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Battling To Understand

SANDY GRANT
Rain or no rain, heat or no heat, the Economic Stimulus Programme which is being sold as another ‘you are either for it or against it’, has to take centre stage.

The trouble for me, and doubtless many others, is that I have so small an understanding of what is involved that I can be neither the one nor the other. I pick up a bit here and a bit there but still remain at a loss to understand why this enormous programme was not have been included in the recent budget? Instead, it seems that we now have one budget presented by Finance and one by the Office of President with neither the former nor the National Assembly having any oversight responsibility over the latter. But that being the case, I am also having great difficulty understanding how so many billions of pula can become so readily available without going through the normal approval processes. 

At the outset the President made it clear that the ESP would be funded by tapping into the reserves. But the budget came and went and there appeared to be no word from either the National Assembly or the Bank of Botswana that either or both had agreed that the reserves should be significantly reduced. Is this possible? Or did I somehow miss out on such an important news item? But then I gathered from Mmegi’s excellent editorial of the 16th that the ESP is a three-year programme. This does make some sort of sense given that the programme is so enormous. On the other hand, it is extraordinarily bold to make a commitment to such protracted levels of expenditure without being certain about future levels of income.

If next year, there could be a change of government – the possibility , presumably, cannot be ruled out - will it also feel committed to ESP or will it promptly dump it? Right now, it would seem that no country in the world can be certain about tomorrow’s developments, let alone in a year’s time. Perhaps this was the dilemma faced by Roosevelt when he decided to go for bust. But it needs little knowledge of the New Deal to note that his package leant less heavily on the construction of classrooms, clinics and staff housing. I imagine that the government’s past decision to hold back on such needs was taken precisely because they do not directly contribute to economic growth.  If they didn’t then, how will they do so now?   But I am intrigued. The building sector has long been constrained by the lack of water. But now, all of a sudden, we are about to

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initiate a massive construction programme without any indication from where water is to be obtained. Depressingly, I have to assume that we will be building in the same old way as of old. True, lime has given way to cement otherwise we build today as we did in 1965. In respect of building, 50 years of innovation and technological advance has got us nowhere. ESP was an extraordinary opportunity to utilise recent innovations to build cheaper, quicker and more appropriate solar utilising buildings than in the past. But we seem to have blown it.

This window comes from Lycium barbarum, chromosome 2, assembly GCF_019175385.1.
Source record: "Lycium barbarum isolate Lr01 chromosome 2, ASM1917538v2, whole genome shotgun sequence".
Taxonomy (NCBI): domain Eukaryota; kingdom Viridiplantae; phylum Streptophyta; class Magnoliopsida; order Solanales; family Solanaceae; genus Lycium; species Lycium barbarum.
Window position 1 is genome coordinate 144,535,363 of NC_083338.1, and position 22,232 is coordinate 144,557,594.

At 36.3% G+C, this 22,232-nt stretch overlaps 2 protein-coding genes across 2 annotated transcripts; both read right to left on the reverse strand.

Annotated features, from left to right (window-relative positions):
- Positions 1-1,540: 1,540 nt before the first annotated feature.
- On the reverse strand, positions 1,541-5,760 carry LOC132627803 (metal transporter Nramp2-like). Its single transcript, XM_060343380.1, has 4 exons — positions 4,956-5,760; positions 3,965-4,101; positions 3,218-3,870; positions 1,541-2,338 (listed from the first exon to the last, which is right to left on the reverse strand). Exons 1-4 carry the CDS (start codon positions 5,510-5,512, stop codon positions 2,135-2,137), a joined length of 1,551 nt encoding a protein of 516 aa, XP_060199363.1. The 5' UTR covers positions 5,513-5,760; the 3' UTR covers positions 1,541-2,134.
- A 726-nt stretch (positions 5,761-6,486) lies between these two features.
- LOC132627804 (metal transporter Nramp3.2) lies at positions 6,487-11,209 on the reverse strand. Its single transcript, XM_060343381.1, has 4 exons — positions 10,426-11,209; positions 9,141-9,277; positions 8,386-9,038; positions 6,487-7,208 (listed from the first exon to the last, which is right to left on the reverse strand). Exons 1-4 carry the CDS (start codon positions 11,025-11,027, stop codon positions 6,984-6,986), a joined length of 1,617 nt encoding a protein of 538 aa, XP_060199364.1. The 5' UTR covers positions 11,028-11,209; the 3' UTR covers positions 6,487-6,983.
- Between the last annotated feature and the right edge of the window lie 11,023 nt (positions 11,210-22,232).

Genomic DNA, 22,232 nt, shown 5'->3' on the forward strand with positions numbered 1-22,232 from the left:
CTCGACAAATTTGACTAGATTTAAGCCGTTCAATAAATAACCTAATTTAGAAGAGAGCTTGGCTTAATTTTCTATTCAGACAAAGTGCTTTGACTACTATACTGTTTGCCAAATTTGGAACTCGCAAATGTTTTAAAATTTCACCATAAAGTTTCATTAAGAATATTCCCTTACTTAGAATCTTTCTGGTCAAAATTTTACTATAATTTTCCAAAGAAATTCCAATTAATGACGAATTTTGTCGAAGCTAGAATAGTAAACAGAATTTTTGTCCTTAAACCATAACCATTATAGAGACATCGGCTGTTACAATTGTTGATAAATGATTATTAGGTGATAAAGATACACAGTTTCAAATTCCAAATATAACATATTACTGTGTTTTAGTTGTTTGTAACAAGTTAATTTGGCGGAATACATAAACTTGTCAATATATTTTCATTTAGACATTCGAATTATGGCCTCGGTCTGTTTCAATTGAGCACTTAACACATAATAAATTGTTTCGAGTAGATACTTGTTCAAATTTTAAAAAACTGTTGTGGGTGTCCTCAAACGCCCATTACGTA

Clearly a great deal of work has been put into the formulation of the ESP, but when a decision is taken to go big without a preliminary trial period, as with the poverty elimination programme, the losses may turn out to be as spectacular as the gains.  Clearly it is pre-occupation with those hoped-for gains which is driving this programme forward.  But it is a gamble and any reasonably competent administrator could probably point to a dozen or more areas where things might go disastrously wrong despite the Office of the President’s attempts to plug all the obvious holes.  Lines of authority might prove to be one of those problem areas with too many being supposedly responsible in one area and none in another. But share a moment to sympathise with the District Commissioners who, as far I can understand, are made locally responsible for just about everything – that is, except for those who are also given responsibility for whatever happens.

 Such as those interestingly grey figures, the Eminent Persons who, like so many others, will be wandering around the country for next three years, at considerable expense of course, checking that all is well. But as a side issue, of no particular significance given the magnitude of what is now unfolding, I do hope that communities, up and down the country, will take note that for the next three years, or more, DCs will no longer have the time to conduct marriages.

Those days are now gone. And because I have a little space left, I note that the abandoned Sekgoma Hospital in Serowe is to be refurbished under ESP. It has long amazed me that such a complex should have been let go without thought for its possible re-use. So what does the Office of the President have in mind for it? Or is the Central District Council the prime mover?



Etcetera II

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Selefu

Another EVM for dustbin!

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